Hunter: I told you that MGM/MIRAGE were keeping the final exterior window wall material details/design on all of the towers very close to the vest. They recently even had all of CityCenter's renderings removed/pulled from the VT&T website. That's why the scale models do not reflect the accurate skin finishes (they incorporate interior illumination instead for effect), nor do the many CAD renderings "released" thus far indicate specific wall details. However, with each new rendering, particularly with the Pelli tower, you can see more + more of the glazing detail. From what I've seen myself, the sample "test" glazing that has recently been installed on the Pelli tower does not represent the final wall design since Pelli almost always uses metal mullions + decorative horizontal mulls on his reflective glass facades (i.e. Petronas, etc.) + the facade studies that I have seen are more intricate than the sample glazing that has been put up. VEER will undoubtedly have the most dramatic of any of the exterior window wall facades since Jahn is a master at using multiple finishes + varying types of glazing/spandrel materials. After working with Jahn for almost ten years, I can assure you he will not compromise with clients on exterior materials based on his design, even if it affects [the] budget. I've been in meetings with him on several occasions where the client wanted to significantly reduce costs since [Jahn's] window wall design was way too costly + he was being pressured to redesign the facade. Jahn prompty stormed out of the meeting telling the owners that he will not change a single thing, subsequently he always got his way + the completed building was exactly as he originally designed it! Helmut Jahn can afford to be a prima donna, he has earned that reputation. mike_ch, Vdara is not a "weak" design, although I guess that would be considered subjective, it will incorporate an ultra-slick facade that at least introduces horizontal "channels" separating the two types of glazing, not just a big hunk of reflective glass with cheap-looking horizontal bands as used in both WLV/Encore + Trump. It also has an interesting curvilinear form factor + footprint as well. CityCenter's biggest problem is lack of site development area since they are squeezing 18M s.f. of high + low-rise buildings into a very limited site. They definitely would benefit from an additional 25+ acres or so in developing the masterplan.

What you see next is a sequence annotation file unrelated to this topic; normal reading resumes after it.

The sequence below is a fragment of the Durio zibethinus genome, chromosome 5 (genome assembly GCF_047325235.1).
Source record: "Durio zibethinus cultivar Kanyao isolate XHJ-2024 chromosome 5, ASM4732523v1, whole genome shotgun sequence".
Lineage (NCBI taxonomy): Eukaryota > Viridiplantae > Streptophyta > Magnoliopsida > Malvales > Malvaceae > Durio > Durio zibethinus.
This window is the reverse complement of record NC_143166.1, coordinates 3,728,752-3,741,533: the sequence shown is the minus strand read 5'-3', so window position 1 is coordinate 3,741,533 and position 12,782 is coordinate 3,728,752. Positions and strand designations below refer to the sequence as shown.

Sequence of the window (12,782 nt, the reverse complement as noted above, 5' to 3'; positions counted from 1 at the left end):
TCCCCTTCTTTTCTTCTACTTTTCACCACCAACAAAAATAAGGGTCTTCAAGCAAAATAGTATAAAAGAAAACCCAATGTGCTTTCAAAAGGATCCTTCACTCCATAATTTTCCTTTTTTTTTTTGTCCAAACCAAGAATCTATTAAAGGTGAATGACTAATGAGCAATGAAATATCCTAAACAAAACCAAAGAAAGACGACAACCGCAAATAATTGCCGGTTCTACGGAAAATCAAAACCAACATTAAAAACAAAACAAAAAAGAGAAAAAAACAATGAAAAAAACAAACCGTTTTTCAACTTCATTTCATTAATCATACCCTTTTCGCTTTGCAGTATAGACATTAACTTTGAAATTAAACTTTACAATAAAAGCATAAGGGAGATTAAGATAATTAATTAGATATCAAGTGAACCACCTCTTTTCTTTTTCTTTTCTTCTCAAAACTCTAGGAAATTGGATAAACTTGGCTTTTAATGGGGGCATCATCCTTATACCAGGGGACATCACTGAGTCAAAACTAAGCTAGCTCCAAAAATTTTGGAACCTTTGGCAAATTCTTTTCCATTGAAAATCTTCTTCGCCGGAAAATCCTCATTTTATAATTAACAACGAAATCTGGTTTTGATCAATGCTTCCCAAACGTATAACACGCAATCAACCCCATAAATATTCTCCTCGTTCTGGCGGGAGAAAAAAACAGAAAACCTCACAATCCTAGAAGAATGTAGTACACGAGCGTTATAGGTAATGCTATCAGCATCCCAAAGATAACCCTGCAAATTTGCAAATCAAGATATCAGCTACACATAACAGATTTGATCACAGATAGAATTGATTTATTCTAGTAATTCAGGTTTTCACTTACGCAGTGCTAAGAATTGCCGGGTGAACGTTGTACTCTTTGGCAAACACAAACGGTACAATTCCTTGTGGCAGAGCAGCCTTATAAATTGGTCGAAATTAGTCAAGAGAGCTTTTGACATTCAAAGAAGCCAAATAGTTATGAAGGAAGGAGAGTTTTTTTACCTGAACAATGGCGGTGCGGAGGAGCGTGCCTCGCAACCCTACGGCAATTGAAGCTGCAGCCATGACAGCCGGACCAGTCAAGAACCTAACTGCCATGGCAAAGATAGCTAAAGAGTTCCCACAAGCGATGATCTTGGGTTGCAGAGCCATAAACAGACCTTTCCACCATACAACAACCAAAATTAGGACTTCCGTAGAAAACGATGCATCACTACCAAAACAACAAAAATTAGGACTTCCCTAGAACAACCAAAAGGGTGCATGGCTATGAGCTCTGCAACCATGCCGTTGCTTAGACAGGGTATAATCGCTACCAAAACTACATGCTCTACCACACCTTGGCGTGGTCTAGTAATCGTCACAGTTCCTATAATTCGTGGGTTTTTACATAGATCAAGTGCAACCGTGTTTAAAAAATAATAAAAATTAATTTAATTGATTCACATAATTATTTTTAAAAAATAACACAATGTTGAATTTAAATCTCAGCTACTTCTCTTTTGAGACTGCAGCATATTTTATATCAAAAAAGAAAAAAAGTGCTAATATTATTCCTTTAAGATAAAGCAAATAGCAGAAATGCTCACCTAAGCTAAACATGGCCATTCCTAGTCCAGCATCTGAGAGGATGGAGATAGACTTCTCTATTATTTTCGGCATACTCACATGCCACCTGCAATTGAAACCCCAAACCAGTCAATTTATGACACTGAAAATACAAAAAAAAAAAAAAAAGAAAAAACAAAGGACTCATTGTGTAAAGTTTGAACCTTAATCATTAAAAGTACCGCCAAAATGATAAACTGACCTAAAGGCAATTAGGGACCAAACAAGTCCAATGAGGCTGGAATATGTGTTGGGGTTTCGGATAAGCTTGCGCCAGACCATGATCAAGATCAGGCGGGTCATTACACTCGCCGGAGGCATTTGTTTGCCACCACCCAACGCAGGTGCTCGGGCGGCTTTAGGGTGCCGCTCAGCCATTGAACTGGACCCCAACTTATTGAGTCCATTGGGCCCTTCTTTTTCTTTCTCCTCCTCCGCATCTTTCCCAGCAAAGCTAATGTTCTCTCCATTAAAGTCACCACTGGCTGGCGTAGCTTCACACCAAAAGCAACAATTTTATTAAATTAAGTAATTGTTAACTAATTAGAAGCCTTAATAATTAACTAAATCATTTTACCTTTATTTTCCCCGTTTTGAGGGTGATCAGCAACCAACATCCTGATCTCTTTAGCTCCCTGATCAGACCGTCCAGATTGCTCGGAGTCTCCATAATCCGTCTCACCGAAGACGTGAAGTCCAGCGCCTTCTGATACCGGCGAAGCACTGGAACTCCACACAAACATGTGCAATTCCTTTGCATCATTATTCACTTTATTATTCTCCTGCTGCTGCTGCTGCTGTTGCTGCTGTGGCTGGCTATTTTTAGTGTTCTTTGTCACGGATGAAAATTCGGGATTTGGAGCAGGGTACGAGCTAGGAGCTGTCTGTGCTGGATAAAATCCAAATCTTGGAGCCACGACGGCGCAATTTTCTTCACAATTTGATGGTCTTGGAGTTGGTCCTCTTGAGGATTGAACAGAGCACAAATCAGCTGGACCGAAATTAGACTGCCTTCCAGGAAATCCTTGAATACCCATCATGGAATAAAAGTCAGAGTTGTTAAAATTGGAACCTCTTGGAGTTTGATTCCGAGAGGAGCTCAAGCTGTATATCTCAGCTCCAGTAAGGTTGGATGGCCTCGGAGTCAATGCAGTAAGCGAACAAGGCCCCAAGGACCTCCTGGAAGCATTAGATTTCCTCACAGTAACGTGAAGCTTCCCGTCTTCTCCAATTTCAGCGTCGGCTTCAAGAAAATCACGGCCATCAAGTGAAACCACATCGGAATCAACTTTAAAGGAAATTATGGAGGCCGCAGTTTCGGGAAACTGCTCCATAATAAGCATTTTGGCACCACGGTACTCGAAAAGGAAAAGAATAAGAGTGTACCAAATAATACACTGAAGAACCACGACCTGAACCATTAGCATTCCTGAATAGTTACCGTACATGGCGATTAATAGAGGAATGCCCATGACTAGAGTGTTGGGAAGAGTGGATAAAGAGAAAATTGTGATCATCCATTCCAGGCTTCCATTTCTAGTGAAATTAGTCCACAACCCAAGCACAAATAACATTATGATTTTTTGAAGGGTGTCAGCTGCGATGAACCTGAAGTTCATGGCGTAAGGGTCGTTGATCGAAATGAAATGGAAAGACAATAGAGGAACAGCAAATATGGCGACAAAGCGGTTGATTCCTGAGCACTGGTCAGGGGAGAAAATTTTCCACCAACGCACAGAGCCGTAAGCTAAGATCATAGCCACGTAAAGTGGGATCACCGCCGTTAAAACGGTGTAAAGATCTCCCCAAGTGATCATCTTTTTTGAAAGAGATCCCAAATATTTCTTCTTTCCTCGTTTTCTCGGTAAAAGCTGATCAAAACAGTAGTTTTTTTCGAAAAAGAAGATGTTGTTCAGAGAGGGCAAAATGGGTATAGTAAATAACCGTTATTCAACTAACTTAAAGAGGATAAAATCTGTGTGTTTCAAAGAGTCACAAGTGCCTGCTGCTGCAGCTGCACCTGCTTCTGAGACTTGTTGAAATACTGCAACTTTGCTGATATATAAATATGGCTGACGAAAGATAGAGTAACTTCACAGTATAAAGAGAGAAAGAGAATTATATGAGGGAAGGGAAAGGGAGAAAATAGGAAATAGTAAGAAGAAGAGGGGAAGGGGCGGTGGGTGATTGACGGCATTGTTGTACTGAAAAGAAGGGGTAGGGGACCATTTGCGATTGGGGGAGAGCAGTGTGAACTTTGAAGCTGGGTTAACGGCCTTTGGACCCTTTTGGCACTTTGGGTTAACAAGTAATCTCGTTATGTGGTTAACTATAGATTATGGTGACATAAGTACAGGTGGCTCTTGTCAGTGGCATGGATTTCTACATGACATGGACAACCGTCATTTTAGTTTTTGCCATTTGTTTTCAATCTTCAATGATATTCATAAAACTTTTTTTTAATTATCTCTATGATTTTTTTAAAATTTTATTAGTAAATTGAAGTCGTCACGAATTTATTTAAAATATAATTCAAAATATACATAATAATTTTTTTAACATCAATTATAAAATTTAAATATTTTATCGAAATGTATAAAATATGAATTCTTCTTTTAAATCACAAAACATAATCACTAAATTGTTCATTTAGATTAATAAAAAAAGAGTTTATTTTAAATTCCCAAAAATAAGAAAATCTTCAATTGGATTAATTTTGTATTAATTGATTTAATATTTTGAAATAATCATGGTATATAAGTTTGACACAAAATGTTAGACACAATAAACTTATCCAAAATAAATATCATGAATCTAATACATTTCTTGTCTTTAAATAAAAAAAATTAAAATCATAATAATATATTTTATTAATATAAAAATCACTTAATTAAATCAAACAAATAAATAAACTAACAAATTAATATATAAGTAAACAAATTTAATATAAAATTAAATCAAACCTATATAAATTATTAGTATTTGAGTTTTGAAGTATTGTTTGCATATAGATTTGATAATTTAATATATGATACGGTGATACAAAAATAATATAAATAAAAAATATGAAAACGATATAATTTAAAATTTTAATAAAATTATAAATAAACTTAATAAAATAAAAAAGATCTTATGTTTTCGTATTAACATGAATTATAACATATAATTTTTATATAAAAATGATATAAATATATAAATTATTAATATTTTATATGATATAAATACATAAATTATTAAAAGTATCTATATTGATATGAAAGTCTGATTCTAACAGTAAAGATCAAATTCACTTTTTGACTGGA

April 5, 2007 12:13 PM Posted by detroit1051